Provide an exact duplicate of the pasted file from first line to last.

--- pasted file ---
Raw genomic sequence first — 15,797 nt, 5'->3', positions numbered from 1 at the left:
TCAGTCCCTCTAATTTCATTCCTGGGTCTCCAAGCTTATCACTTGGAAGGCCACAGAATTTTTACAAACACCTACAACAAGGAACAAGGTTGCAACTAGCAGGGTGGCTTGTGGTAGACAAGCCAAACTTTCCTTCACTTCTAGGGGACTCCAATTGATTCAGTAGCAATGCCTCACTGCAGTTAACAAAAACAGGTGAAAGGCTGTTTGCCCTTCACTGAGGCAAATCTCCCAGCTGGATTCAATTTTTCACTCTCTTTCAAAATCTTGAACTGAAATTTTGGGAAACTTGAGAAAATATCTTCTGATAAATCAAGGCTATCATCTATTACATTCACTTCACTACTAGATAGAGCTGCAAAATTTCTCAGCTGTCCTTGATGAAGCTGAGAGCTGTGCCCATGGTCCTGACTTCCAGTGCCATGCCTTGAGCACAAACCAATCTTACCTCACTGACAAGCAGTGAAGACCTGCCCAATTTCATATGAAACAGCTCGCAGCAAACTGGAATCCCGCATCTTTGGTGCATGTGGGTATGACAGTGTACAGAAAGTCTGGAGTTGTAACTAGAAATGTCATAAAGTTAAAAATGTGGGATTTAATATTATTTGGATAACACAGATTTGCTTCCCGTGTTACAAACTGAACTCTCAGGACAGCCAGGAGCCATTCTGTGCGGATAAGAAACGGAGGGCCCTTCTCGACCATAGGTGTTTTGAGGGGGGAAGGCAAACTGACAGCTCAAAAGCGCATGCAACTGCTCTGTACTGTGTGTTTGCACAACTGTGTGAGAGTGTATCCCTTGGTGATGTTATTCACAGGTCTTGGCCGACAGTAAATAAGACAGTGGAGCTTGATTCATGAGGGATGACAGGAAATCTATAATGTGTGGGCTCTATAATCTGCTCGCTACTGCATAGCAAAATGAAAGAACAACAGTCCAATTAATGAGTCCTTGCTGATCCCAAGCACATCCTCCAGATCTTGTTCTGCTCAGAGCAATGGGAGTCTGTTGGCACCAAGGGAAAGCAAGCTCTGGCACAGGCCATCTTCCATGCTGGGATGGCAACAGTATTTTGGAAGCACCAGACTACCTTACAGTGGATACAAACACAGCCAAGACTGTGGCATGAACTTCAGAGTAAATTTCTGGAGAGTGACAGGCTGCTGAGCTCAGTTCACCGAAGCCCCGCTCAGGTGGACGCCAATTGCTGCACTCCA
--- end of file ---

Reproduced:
Raw genomic sequence first — 15,797 nt, 5'->3', positions numbered from 1 at the left:
TCAGTCCCTCTAATTTCATTCCTGGGTCTCCAAGCTTATCACTTGGAAGGCCACAGAATTTTTACAAACACCTACAACAAGGAACAAGGTTGCAACTAGCAGGGTGGCTTGTGGTAGACAAGCCAAACTTTCCTTCACTTCTAGGGGACTCCAATTGATTCAGTAGCAATGCCTCACTGCAGTTAACAAAAACAGGTGAAAGGCTGTTTGCCCTTCACTGAGGCAAATCTCCCAGCTGGATTCAATTTTTCACTCTCTTTCAAAATCTTGAACTGAAATTTTGGGAAACTTGAGAAAATATCTTCTGATAAATCAAGGCTATCATCTATTACATTCACTTCACTACTAGATAGAGCTGCAAAATTTCTCAGCTGTCCTTGATGAAGCTGAGAGCTGTGCCCATGGTCCTGACTTCCAGTGCCATGCCTTGAGCACAAACCAATCTTACCTCACTGACAAGCAGTGAAGACCTGCCCAATTTCATATGAAACAGCTCGCAGCAAACTGGAATCCCGCATCTTTGGTGCATGTGGGTATGACAGTGTACAGAAAGTCTGGAGTTGTAACTAGAAATGTCATAAAGTTAAAAATGTGGGATTTAATATTATTTGGATAACACAGATTTGCTTCCCGTGTTACAAACTGAACTCTCAGGACAGCCAGGAGCCATTCTGTGCGGATAAGAAACGGAGGGCCCTTCTCGACCATAGGTGTTTTGAGGGGGGAAGGCAAACTGACAGCTCAAAAGCGCATGCAACTGCTCTGTACTGTGTGTTTGCACAACTGTGTGAGAGTGTATCCCTTGGTGATGTTATTCACAGGTCTTGGCCGACAGTAAATAAGACAGTGGAGCTTGATTCATGAGGGATGACAGGAAATCTATAATGTGTGGGCTCTATAATCTGCTCGCTACTGCATAGCAAAATGAAAGAACAACAGTCCAATTAATGAGTCCTTGCTGATCCCAAGCACATCCTCCAGATCTTGTTCTGCTCAGAGCAATGGGAGTCTGTTGGCACCAAGGGAAAGCAAGCTCTGGCACAGGCCATCTTCCATGCTGGGATGGCAACAGTATTTTGGAAGCACCAGACTACCTTACAGTGGATACAAACACAGCCAAGACTGTGGCATGAACTTCAGAGTAAATTTCTGGAGAGTGACAGGCTGCTGAGCTCAGTTCACCGAAGCCCCGCTCAGGTGGACGCCAATTGCTGCACTCCA